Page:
Antiviral Therapy for Hepatitis C May Prevent Liver Cancer
The use of antiviral drugs to treat patients with hepatitis C could greatly reduce their risk of developing liver cancer, according to the results of a study published in BMJ Open.
The liver is the largest organ in the body and is responsible for over 500 functions, including the secretion of glucose, proteins, vitamins, and fats; the production of bile; the processing of hemoglobin; and detoxification of numerous substances. Hepatocellular carcinoma (HCC) is the most common type of primary liver cancer. Hepatitis C is an infection of the liver and one of the leading causes of liver cancer.
To evaluate the link between antiviral therapy and subsequent risk of liver cancer, researchers performed a systematic review and meta-analysis of eight randomized clinical trials comparing antiviral therapy versus placebo or no intervention. Nearly 1,200 patients in the studies received antiviral therapy, most often interferon. Antiviral treatment continued for six months to a year and patients were monitored for 5-8 years after treatment. These patients were compared with nearly 1,200 patients who did not receive antiviral treatment.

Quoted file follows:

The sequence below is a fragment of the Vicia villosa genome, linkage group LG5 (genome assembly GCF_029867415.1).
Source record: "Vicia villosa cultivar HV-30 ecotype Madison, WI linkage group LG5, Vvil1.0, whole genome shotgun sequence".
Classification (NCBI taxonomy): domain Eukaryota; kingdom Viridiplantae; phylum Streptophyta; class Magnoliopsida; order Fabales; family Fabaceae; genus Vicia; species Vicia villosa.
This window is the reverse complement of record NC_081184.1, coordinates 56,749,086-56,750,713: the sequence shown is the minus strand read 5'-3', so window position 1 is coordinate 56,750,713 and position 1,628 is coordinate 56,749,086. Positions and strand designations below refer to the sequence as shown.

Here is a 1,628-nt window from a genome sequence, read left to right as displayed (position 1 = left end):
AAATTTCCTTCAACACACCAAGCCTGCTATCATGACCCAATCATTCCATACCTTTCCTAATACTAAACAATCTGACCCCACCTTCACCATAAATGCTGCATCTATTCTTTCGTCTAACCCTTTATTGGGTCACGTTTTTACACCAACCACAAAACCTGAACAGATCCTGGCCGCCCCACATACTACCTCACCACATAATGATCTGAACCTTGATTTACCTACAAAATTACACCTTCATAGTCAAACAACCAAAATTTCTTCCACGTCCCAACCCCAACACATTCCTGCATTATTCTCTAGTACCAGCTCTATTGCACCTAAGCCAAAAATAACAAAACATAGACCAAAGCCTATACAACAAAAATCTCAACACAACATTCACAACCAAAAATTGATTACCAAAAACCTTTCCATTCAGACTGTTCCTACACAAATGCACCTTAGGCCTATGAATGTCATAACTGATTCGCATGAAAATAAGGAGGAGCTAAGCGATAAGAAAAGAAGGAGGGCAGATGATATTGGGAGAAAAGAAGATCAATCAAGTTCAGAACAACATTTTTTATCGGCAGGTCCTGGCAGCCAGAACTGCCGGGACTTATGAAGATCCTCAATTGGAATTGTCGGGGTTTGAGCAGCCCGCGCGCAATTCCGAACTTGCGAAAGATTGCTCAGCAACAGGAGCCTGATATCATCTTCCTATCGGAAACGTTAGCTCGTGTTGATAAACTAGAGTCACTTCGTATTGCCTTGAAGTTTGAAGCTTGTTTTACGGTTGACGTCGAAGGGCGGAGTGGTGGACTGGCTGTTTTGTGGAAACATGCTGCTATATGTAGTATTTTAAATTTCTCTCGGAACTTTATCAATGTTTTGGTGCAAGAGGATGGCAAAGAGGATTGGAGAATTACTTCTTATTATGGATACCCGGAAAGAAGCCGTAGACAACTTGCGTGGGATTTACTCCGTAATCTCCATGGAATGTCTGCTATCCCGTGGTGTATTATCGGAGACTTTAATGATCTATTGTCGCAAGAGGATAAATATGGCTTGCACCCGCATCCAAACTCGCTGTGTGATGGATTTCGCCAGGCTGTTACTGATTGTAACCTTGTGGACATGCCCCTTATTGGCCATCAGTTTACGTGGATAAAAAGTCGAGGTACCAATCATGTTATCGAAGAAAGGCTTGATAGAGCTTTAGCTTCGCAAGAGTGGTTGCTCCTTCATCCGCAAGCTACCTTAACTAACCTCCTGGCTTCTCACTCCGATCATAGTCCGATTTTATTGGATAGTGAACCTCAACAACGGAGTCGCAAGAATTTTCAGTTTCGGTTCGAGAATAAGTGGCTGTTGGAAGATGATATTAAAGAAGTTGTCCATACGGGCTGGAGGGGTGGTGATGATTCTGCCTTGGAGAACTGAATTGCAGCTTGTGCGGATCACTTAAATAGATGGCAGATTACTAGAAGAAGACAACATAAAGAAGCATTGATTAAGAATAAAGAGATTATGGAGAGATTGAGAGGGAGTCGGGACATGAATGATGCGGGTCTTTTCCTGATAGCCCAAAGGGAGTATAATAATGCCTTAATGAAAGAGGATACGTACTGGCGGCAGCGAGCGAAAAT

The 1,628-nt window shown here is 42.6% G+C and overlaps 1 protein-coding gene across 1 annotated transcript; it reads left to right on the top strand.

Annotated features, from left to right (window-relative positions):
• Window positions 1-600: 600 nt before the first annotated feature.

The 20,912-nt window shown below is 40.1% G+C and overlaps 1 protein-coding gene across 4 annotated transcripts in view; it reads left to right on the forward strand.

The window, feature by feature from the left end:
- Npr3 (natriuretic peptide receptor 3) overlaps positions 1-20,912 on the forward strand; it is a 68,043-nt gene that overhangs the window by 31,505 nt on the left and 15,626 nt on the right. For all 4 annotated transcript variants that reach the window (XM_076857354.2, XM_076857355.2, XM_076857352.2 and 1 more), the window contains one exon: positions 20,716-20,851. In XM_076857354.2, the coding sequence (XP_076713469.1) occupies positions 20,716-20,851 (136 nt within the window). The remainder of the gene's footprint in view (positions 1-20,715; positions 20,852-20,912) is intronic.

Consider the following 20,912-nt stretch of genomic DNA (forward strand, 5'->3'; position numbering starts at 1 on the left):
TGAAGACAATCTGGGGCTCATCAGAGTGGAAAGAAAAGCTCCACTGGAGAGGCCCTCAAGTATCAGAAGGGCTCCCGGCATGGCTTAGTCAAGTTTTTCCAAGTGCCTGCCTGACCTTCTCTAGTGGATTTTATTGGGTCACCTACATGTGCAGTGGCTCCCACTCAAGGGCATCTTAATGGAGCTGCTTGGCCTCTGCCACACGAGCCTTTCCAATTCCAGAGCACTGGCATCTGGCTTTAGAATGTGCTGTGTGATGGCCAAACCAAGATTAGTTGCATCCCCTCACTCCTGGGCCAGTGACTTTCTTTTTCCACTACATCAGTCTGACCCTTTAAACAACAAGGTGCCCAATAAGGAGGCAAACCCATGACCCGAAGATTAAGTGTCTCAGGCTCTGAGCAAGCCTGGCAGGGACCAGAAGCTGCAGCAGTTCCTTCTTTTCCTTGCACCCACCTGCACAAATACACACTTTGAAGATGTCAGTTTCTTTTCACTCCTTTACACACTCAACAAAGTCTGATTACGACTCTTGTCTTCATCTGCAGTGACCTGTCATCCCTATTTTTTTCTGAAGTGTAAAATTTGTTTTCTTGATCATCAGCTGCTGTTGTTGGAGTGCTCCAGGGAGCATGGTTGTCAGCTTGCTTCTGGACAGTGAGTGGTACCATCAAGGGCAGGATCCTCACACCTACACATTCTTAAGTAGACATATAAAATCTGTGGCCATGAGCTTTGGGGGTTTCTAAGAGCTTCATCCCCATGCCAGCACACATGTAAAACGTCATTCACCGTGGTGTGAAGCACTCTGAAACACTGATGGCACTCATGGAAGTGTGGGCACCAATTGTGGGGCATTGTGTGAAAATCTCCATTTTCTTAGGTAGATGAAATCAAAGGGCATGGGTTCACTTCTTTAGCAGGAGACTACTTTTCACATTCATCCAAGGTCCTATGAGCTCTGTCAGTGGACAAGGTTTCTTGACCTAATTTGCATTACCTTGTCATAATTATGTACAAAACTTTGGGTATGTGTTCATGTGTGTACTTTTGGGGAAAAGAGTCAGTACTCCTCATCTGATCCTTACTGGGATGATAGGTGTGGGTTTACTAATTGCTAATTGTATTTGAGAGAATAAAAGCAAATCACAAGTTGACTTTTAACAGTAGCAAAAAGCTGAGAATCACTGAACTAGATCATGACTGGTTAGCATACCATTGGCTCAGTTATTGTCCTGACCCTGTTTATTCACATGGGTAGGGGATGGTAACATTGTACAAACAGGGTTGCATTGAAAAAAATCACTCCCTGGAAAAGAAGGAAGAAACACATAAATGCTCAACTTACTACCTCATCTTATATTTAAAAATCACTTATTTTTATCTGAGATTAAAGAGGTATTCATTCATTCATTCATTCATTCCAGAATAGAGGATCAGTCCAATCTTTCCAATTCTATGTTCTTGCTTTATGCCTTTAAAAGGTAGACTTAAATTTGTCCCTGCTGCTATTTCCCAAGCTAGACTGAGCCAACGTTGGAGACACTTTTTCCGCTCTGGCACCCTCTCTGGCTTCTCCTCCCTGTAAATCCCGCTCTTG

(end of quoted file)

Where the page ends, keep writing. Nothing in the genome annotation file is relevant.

During follow-up, 81 patients who received antiviral therapy were diagnosed with liver cancer, compared with 129 patients who did not receive antiviral therapy. The researchers concluded that antiviral therapy reduced the risk of liver cancer by 47 percent.
The rate of liver cancer is on the rise in the U.S.—in part due to rising rates of hepatitis C. Treating hepatitis C with antiviral therapy could reduce subsequent risk of liver cancer.
Kimer N, Dahl EK, Gluud LL, Krag A. Antiviral therapy for prevention of hepatocellular carcinoma in chronic hepatitis C: systematic review and meta-analysis of randomised controlled trials. BMJ Open 2012; 2:e001313 doi:10.1136/bmjopen-2012-001313.
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